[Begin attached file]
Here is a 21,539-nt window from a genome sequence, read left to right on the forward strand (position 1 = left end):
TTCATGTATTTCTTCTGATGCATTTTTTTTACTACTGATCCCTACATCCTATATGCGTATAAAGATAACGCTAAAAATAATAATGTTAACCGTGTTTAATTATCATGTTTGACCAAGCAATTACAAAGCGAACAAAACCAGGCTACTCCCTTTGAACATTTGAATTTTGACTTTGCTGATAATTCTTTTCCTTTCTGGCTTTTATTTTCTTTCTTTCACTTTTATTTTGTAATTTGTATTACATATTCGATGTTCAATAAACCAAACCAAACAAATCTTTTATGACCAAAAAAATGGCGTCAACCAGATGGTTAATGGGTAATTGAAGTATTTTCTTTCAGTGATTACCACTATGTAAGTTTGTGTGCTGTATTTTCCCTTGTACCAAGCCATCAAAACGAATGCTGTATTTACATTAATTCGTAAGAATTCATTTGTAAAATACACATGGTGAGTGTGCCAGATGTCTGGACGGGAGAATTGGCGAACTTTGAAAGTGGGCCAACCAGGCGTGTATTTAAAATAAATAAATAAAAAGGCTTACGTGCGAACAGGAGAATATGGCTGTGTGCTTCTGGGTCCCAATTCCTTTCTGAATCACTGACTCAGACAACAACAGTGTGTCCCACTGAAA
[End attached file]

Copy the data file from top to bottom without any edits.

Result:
Here is a 21,539-nt window from a genome sequence, read left to right on the forward strand (position 1 = left end):
TTCATGTATTTCTTCTGATGCATTTTTTTTACTACTGATCCCTACATCCTATATGCGTATAAAGATAACGCTAAAAATAATAATGTTAACCGTGTTTAATTATCATGTTTGACCAAGCAATTACAAAGCGAACAAAACCAGGCTACTCCCTTTGAACATTTGAATTTTGACTTTGCTGATAATTCTTTTCCTTTCTGGCTTTTATTTTCTTTCTTTCACTTTTATTTTGTAATTTGTATTACATATTCGATGTTCAATAAACCAAACCAAACAAATCTTTTATGACCAAAAAAATGGCGTCAACCAGATGGTTAATGGGTAATTGAAGTATTTTCTTTCAGTGATTACCACTATGTAAGTTTGTGTGCTGTATTTTCCCTTGTACCAAGCCATCAAAACGAATGCTGTATTTACATTAATTCGTAAGAATTCATTTGTAAAATACACATGGTGAGTGTGCCAGATGTCTGGACGGGAGAATTGGCGAACTTTGAAAGTGGGCCAACCAGGCGTGTATTTAAAATAAATAAATAAAAAGGCTTACGTGCGAACAGGAGAATATGGCTGTGTGCTTCTGGGTCCCAATTCCTTTCTGAATCACTGACTCAGACAACAACAGTGTGTCCCACTGAAA